raging on in Europe. This threat of a shrinking distribution market
caused Disney's advisors to stress financial prudence more than
ever. Still the employees did have a number of valid issues which
could have been addressed.
saw these issues, he studied them and considered their causes
and effects and he slowly began to see that there would be a number
of benefits to belong to an independent, outside union. He felt
so strongly in this that he quit his position in the Federation
and joined the Guild, encouraging others to do the same. It was
the gentle push that they needed as employees began signing up
stunned. He, like the Fleischers, was deeply hurt that his employees
would take their 'family problems' to a Union. He felt specifically
betrayed by Art Babbitt, a man who he had 'built up' and trusted
and who now had seemingly turned against him. Conversely Babbitt
felt betrayed that Disney, a man whom he considered a mentor and
a friend was treating his employees this way.
of these labor issues were building, Disney (the company), continued
to find its self in a weak economic position. So much so in fact
that in May of 1941 the studio started to layoff employees. The
Guild feeling that perhaps all was not what it seemed, immediately
called a meeting where they discussed the possibility of a strike
against Disney. The very next day, Disney outright fired a small
group of employees. Among them was Art Babbitt. The firing of
Babbitt was the match on the straw as the very next day, May 28,
300 Disney employees went on strike.
At the beginning
the strike had a carnival like atmosphere to it. Employees from
other animation studios came by and spent time on the lines and
union chefs from nearby restaurants would come out to cook meals.
on the Disney picket lines:
we mice or men'
'There are no strings on me' (with a picture of Pinocchio)
time went forward though, the strikers grew more serious. In the
Summer of 1941 Disney opened The Reluctant Dragon. It featured
a mixture of live action and animation. The live action scenes
featured a 'Day in the Life
' of the Disney Studios. That
it portrayed a happy and lively studio only angered the strikers
who picketed outside a completely different environment. In response,
the strikers grew to 1,200 members (many from other unions) and
united they marched on the Disney gates. They picketed the films
premiere, forcing attention to their cause.
the strike had a different tone. The strikers grew angrier and
Disney more defiant. President Roosevelt sent in a federal mediator
to try and get both sides together but the result was a stalemate.
Disney stayed strongly defiant. It didn't help that he had to
drive to work every morning right through the picket lines. He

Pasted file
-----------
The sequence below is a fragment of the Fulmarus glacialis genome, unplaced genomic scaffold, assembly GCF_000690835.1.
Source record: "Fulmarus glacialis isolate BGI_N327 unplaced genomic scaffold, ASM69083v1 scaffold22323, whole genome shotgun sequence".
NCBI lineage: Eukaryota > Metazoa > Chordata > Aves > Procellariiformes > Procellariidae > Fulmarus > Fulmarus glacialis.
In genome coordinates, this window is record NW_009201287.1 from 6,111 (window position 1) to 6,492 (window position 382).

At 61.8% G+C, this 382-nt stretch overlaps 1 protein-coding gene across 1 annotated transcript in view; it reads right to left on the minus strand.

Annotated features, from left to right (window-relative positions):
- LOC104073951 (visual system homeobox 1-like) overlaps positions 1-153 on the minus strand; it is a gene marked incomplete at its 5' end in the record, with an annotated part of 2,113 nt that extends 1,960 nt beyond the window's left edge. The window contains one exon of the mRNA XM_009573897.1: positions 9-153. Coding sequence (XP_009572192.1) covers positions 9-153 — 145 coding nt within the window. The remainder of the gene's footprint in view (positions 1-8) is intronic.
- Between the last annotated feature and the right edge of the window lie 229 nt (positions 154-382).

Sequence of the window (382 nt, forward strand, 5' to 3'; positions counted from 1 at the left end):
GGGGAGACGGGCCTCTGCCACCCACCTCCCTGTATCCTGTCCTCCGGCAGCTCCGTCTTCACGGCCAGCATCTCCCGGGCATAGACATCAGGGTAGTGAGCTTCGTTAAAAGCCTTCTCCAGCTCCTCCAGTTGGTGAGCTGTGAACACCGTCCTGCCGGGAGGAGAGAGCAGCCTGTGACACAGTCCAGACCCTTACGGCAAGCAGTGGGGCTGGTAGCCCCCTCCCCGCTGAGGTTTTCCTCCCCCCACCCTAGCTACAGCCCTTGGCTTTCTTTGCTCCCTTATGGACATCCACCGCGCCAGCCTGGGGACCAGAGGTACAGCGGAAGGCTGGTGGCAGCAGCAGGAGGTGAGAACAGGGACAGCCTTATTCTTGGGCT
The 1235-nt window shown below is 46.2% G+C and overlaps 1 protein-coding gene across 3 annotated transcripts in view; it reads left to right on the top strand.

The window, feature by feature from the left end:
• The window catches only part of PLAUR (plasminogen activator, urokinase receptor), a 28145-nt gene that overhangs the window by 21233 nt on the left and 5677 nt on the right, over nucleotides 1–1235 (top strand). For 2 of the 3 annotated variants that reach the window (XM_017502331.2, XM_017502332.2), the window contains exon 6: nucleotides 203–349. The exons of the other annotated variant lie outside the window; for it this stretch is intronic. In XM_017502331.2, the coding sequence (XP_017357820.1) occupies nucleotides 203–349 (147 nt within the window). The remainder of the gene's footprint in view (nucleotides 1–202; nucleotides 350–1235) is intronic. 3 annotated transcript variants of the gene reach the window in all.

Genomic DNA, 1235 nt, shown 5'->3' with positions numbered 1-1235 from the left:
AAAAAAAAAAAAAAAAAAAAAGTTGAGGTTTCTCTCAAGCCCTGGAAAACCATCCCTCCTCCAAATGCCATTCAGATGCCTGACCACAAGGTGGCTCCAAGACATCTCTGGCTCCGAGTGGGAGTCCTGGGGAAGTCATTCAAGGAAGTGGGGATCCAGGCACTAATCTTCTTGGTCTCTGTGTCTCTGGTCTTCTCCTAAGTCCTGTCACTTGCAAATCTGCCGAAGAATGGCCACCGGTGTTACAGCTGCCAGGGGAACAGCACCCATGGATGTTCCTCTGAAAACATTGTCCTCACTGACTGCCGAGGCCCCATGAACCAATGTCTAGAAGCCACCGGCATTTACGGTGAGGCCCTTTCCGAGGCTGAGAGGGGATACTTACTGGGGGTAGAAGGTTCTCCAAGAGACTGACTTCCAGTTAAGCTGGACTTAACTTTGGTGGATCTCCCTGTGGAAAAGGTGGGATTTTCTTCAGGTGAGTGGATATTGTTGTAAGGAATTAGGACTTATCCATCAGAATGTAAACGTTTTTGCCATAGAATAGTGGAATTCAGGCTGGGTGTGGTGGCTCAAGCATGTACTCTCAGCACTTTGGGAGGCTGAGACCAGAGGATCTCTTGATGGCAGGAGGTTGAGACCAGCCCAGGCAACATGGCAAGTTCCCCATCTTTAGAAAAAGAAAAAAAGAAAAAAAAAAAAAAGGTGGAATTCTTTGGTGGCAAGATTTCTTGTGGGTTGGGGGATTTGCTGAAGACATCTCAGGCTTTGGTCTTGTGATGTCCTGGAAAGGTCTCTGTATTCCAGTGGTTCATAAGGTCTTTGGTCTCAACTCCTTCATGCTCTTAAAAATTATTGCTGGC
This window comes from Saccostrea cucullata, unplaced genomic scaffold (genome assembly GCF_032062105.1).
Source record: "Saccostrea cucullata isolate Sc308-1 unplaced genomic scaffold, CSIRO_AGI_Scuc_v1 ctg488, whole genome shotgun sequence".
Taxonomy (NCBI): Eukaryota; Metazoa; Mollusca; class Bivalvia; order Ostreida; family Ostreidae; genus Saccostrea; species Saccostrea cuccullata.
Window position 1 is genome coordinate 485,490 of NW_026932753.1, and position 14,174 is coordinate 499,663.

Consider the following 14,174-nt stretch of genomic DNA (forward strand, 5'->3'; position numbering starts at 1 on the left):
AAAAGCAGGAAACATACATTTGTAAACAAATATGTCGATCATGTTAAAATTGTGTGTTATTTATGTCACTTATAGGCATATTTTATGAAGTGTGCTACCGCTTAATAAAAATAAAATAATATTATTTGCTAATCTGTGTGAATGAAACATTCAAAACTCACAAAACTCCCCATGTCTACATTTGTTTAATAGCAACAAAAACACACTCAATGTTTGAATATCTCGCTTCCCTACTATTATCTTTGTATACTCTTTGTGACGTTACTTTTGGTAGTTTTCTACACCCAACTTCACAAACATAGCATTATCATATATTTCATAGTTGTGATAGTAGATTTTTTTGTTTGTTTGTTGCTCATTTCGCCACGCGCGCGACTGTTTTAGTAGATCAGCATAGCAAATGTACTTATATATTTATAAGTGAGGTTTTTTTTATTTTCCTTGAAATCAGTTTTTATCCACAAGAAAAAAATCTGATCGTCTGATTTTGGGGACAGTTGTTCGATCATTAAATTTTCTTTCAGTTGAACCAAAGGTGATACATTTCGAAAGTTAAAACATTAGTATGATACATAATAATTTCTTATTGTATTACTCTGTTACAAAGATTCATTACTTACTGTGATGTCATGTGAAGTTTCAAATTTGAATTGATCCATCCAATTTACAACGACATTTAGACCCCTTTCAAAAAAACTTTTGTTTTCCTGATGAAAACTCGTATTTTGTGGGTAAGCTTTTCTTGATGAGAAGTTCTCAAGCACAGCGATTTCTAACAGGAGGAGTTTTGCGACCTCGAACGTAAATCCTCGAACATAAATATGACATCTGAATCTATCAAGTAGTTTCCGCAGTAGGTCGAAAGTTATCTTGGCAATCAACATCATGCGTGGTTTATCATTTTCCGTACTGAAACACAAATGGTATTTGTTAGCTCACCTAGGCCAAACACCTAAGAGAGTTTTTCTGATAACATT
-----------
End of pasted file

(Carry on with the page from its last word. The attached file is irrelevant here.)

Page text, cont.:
would get so incensed by the words of the strikers (often times
Art Babbitt himself) that he was known to stop his car and open
up a shouting match. The toll the strike was taking had started
nearly four months, Disney relented and the strike was ended.
The strikers returned to work triumphantly, but in a very different
and divided work environment (as not every employee had joined
the picket lines). The strikers achieved many goals including
one unintended one: changing the Disney culture. Disney became
more distant, suspicious and vengeful. The results of the strike
can be correlated to Disney's later appearance before the House
Un-American Activities Committee and the blacklisting of a number
of industry workers. Not to mention the stark changes in the company
culture, which in turn affected other animation houses. With these
results, the question must be posed that although the union won
the battle, what was the true cost?
The Disney Strike, although perhaps the most famous of labors'
early movements in animation, was not the last. The unions continued
to work organizing and picketing for employees rights. Over the
years as the business ebbed and flowed, as animation moved from
a primarily theatrical attraction to the television set (and beyond)
unions continued their fights. The issues switched from bathroom
breaks and drawing quotas to the farming out of animation to overseas
studios and episode residuals. Because of this, Unions remain
an integral part of the business of animation. The reasons may
change but the cause stays the same: equality and fairness for
all animation artists.
here to view or participate in an Animation Labor Union
Evans is a freelance writer who lives in Columbus, Ohio. He has
written for the Internet, print and had several plays produced.
He enjoys the study of animation and laughs over cartoons with
his wife, daughter, and newborn son.
Access a Printable
Version of this Feature.
> Return to
Features Main Page.
> Return to Digital
Media FX Front Page.